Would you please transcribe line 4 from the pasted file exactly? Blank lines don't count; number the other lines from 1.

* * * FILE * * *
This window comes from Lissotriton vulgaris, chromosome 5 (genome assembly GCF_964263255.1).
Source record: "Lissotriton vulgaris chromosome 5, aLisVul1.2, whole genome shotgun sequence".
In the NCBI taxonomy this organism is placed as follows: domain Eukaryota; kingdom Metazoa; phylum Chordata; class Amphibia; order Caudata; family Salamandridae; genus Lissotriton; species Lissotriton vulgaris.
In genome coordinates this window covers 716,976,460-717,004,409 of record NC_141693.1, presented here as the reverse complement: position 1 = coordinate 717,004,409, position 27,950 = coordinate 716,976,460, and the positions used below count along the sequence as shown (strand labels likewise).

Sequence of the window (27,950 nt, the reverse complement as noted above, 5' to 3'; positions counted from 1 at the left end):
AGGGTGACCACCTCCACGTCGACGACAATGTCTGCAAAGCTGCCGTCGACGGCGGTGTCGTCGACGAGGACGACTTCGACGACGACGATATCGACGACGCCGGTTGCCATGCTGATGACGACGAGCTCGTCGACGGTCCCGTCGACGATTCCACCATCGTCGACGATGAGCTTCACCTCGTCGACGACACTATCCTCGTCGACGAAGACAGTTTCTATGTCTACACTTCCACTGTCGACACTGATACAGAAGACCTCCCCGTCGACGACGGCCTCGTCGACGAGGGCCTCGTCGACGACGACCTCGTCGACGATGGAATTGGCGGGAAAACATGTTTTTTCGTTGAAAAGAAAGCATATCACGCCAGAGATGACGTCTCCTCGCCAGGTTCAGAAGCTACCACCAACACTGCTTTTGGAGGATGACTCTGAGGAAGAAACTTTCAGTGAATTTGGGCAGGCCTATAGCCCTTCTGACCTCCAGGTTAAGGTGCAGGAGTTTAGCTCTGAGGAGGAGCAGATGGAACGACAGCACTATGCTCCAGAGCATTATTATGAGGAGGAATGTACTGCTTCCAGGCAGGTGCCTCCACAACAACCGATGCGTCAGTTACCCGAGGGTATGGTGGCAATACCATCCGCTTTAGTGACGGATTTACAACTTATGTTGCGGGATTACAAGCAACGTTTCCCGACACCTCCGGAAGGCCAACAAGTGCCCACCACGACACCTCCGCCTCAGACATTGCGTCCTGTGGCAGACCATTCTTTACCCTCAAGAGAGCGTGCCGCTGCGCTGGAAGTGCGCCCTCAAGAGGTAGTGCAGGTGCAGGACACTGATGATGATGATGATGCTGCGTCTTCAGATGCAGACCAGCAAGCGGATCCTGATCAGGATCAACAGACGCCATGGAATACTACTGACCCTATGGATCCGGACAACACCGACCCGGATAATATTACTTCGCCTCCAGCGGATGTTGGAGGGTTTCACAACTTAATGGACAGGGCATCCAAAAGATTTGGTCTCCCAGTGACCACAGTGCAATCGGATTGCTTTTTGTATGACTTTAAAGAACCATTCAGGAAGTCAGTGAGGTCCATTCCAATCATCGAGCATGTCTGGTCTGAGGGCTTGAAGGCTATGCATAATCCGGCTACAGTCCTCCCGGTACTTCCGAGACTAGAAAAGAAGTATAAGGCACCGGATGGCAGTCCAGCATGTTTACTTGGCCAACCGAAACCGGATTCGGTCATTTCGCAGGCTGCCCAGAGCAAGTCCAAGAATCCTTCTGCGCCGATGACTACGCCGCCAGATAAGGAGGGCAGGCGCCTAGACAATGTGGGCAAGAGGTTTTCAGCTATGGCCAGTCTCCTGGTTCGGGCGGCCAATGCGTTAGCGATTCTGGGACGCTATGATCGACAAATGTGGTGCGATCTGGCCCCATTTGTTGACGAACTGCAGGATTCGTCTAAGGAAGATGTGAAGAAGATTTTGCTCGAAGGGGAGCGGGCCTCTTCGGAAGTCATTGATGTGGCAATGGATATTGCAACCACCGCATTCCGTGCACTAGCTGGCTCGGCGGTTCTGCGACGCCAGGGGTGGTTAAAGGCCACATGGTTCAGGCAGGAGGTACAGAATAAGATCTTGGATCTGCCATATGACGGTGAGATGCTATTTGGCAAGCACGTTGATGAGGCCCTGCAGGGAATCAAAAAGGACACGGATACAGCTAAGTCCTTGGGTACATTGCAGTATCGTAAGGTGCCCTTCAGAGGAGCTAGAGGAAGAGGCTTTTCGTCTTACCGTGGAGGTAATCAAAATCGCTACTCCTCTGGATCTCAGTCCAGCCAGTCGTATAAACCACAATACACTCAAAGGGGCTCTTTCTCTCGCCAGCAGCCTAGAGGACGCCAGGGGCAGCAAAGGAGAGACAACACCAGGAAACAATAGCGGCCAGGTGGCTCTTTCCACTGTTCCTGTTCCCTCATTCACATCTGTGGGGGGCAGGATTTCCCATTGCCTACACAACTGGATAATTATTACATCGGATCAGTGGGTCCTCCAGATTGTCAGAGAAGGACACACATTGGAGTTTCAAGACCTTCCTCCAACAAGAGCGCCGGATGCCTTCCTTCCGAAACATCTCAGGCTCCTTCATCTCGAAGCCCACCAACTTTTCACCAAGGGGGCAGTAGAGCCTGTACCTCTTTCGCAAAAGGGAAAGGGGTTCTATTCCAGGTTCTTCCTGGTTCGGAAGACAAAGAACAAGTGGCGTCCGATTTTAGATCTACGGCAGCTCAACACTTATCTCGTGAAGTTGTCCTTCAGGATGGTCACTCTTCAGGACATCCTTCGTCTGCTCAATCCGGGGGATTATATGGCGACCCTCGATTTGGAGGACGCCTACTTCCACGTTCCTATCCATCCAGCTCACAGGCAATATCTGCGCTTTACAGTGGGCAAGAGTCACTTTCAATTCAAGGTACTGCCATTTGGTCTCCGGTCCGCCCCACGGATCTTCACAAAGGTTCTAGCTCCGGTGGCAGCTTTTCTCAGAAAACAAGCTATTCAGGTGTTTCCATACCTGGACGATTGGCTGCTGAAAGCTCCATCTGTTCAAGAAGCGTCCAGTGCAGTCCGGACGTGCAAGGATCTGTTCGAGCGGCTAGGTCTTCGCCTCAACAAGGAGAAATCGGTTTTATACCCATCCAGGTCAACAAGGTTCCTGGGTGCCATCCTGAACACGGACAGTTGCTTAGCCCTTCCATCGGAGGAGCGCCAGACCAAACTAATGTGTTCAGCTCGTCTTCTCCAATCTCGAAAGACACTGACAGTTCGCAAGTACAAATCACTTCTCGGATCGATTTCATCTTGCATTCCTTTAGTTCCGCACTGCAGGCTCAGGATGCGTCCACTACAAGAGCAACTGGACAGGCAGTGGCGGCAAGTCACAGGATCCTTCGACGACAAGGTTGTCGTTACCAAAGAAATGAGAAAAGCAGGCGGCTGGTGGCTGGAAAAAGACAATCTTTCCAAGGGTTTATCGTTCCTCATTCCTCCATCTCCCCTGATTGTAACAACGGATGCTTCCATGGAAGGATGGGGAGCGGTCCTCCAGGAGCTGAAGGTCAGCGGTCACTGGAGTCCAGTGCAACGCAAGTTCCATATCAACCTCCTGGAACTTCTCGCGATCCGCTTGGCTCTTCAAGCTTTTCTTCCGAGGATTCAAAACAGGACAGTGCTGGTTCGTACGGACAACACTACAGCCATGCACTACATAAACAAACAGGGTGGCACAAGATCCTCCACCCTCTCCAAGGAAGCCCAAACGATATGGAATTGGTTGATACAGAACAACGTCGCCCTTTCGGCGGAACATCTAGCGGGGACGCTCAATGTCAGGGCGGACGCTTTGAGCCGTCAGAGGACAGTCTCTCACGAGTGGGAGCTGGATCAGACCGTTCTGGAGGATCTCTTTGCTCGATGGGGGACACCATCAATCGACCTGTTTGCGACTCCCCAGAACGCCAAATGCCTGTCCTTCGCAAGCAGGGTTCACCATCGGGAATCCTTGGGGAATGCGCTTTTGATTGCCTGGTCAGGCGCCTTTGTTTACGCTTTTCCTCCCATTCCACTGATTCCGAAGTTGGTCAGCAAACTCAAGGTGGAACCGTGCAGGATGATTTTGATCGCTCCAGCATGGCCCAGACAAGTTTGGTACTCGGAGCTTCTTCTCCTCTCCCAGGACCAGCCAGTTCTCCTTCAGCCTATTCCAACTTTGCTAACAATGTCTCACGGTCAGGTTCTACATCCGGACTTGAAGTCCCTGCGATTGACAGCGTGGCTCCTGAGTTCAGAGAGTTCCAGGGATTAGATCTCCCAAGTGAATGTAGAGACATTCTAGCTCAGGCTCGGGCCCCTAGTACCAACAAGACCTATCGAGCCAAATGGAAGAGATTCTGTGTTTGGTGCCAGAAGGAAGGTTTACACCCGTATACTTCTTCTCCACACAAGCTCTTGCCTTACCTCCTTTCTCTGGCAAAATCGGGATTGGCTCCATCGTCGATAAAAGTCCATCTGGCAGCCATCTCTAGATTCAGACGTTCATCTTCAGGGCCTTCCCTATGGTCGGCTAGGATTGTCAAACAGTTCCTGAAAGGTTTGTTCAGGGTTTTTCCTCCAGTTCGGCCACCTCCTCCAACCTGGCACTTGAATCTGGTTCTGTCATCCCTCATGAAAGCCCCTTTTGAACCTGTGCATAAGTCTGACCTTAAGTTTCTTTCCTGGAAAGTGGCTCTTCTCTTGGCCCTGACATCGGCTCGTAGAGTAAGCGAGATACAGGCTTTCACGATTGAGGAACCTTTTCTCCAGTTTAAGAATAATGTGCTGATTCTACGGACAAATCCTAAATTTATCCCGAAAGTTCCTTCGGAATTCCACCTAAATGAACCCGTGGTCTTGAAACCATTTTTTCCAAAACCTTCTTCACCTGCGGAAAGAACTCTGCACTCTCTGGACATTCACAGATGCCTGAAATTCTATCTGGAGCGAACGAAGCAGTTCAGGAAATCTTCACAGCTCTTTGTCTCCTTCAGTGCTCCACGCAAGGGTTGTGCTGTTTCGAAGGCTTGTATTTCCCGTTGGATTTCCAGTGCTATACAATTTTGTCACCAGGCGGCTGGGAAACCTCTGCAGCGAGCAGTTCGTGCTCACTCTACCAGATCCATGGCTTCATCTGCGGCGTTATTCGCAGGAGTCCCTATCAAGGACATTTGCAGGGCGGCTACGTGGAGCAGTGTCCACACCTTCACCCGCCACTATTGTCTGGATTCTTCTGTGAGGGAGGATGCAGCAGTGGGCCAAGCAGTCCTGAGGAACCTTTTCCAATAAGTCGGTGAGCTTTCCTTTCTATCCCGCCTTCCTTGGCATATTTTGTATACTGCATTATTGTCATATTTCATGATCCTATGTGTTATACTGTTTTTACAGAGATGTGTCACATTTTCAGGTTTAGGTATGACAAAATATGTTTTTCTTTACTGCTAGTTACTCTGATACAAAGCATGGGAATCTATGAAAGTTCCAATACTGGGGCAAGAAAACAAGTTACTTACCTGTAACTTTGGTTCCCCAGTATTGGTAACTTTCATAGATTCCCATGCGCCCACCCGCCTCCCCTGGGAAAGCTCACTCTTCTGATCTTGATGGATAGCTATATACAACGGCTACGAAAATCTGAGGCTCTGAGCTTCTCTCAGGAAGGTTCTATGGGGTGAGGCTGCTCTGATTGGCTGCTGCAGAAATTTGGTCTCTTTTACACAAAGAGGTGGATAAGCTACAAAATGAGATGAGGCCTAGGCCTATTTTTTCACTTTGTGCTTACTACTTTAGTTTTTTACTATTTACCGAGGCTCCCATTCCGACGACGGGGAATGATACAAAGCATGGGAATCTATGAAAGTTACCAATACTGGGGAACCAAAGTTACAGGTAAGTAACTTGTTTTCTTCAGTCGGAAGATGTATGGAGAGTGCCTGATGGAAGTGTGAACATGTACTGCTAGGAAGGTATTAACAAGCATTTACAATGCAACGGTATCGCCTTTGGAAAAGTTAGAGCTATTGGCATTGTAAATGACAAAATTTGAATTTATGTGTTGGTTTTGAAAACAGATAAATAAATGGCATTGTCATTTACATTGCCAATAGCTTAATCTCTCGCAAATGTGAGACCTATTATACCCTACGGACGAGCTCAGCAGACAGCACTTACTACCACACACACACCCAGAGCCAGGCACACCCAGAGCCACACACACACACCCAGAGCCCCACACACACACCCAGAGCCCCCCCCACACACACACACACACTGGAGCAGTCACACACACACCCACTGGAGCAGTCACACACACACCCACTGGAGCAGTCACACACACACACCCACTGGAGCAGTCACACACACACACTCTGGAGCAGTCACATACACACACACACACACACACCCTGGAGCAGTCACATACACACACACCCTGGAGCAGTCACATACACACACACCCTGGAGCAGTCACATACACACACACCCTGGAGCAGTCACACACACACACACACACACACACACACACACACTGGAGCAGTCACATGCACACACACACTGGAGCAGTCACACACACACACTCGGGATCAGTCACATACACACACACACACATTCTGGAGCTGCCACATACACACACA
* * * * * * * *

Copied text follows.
In genome coordinates this window covers 716,976,460-717,004,409 of record NC_141693.1, presented here as the reverse complement: position 1 = coordinate 717,004,409, position 27,950 = coordinate 716,976,460, and the positions used below count along the sequence as shown (strand labels likewise).